McHenry County Attorney Patrick Kenneally said the 28-day programs had “single-digit success rates”.

New Directions estimates that 60 percent of those who complete their 90-day program “will permanently maintain their sobriety”.

This disparity in numbers makes sense for Kenneally.

Substance misuse “leaves your life in such a state of damage and desolation,” he said.

A person’s entire life – work, home, family and community – has been lost or damaged.

“What needs to happen is a longer way to rebuild your life,” said Kenneally.

In addition, there is a growing awareness that substance misuse is a chronic health condition – much like diabetes or hypertension – that requires lifelong surveillance to stay healthy.

“In the past 10 years, studies have revealed that the biggest determinant of success is the length of the program,” said Gattone. “The longer the program, the better the chances of success.”

Private public partnership

Even after opening its third sober house, Gattone said, New Directions had a waiting list of 50 to 60 names.

“We knew we needed something bigger,” said Gattone, but he and New Directions founder Chris Reed figured that a larger installation would take years.

But when the Pioneer Center for Human Services had the opportunity to open a homeless shelter all year round in McHenry, the organization had trouble selling its PADS shelter on Kishwaukee Valley Road.

Scott Block, executive director of the McHenry County Mental Health Council, saw an opportunity. He worked with Reed and Pioneer Center co-CEO Sam Tenuto to set up a public and private financing agreement.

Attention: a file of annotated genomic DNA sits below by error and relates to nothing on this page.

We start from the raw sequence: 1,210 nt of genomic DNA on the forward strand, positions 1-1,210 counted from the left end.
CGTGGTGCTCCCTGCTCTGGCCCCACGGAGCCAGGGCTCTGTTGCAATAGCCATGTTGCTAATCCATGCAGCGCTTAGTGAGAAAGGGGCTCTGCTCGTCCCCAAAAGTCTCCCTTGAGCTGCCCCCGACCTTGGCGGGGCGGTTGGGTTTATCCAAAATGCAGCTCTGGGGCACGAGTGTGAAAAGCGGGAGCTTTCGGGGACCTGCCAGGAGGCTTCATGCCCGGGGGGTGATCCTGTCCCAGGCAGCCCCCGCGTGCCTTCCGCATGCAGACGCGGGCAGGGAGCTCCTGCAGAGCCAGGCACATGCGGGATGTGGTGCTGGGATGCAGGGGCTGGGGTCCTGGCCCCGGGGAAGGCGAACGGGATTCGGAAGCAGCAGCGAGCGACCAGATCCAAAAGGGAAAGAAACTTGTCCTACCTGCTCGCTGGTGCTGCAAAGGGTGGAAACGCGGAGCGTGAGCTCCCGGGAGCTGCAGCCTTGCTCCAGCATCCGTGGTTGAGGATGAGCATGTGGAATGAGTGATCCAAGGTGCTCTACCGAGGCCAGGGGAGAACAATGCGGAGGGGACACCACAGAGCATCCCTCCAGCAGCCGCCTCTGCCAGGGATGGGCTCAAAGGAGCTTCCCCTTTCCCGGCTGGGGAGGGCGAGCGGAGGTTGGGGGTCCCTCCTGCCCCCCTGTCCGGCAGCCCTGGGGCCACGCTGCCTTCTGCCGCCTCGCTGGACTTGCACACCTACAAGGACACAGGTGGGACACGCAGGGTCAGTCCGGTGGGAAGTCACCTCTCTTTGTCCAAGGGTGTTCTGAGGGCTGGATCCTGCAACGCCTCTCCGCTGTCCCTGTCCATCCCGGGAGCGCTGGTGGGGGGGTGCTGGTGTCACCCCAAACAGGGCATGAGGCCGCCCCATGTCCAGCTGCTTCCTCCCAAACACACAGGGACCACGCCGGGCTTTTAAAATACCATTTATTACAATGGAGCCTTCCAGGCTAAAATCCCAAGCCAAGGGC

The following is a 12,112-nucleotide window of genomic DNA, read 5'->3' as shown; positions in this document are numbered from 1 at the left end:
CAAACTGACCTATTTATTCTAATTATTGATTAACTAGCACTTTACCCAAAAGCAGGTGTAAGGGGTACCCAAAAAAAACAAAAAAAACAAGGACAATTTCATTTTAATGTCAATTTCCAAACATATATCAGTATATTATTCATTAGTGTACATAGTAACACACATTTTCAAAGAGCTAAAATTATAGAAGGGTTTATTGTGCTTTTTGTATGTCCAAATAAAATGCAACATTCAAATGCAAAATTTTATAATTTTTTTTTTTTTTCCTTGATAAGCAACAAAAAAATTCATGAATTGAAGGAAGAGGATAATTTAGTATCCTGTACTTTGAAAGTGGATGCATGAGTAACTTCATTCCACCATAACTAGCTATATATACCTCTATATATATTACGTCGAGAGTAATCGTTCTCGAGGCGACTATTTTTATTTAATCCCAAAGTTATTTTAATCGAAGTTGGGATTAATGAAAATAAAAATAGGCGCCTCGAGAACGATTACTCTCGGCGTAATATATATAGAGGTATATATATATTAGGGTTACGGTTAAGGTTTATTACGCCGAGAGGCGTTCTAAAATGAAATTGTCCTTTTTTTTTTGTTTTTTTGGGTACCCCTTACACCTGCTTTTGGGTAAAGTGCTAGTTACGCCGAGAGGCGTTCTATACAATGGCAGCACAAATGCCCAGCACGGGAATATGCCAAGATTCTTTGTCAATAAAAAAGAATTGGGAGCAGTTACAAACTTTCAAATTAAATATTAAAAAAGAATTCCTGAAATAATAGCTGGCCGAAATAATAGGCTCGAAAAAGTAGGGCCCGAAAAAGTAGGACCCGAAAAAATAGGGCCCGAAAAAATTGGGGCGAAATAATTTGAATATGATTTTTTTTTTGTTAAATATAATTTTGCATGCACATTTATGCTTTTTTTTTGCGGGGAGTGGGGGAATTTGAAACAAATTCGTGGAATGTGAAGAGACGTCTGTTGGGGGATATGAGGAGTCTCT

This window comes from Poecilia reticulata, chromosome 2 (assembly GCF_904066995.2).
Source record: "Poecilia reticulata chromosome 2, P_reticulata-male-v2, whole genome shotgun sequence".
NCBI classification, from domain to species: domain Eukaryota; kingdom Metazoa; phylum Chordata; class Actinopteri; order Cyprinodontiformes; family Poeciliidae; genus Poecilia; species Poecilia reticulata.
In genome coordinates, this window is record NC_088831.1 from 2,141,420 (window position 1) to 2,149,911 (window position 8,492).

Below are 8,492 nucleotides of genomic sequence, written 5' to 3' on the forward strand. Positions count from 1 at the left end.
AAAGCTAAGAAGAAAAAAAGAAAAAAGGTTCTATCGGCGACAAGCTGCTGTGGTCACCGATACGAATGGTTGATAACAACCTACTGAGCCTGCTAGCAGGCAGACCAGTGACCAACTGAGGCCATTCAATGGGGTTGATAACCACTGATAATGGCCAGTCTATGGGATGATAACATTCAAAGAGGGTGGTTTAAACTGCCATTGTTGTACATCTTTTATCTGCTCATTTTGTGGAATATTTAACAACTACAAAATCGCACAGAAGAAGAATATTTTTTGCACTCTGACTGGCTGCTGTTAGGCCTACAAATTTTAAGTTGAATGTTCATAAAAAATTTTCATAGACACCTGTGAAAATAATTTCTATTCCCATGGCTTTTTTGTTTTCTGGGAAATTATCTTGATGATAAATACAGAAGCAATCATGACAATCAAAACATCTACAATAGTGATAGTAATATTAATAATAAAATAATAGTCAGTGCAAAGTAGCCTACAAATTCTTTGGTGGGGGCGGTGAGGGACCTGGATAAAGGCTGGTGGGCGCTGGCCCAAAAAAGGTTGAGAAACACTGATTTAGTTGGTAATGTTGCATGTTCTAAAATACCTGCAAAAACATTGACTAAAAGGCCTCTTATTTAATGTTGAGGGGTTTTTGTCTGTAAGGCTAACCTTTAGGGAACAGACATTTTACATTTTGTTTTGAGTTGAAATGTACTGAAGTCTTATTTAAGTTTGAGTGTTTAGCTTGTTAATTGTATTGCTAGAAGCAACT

The Mental Health Council provided $ 505,000 for Pioneer’s new homeless shelter, and New Directions purchased the Kishwaukee Valley Road property for $ 75,000 from public and private sources, including the INTREN contractor and the Foglia Family Foundation.

An additional $ 150,000 came from confiscation funds – seizure of property involved in a crime – from the State Prosecutor’s Office.

The Mental Health Council will provide $ 200,000 of funding in 2021 to the Retiro Novas Directions team. Thereafter, the facility’s self-pay model will reduce the Mental Health Board’s investment.

New Directions continues to raise funds to open Building B on the property. Once retired, what Gattone expects to be in late summer, men will move to Building B and women will be welcomed into Building A, for a total of 30 to 35 residents.

Sense of ownership

“Chris has always wanted to make the houses and facilities look much nicer than a normal retirement home,” said Gattone of Reed.

To that end, a capital campaign raised $ 240,000, which was invested in cleaning, painting, new flooring and remodeling all the bathrooms in Building A.

Gattone said the biggest project was to tear down walls to open the brand-new kitchen to the dining room – the place for every community meal in the evening.

The time we spend together helps residents “make new friends in the recovery community,” said Woodward.

“You were put in this beautiful place,” said Gattone. “You take pride and take care of it.”

New Directions continues to raise money for the renovation of Building B to extend its services to women and provide a total of 30 to 35 beds. To learn more, visit the New Directions website www.ndars.org or call New Directions Retreat at 779-220-0336.

Paula Fonseca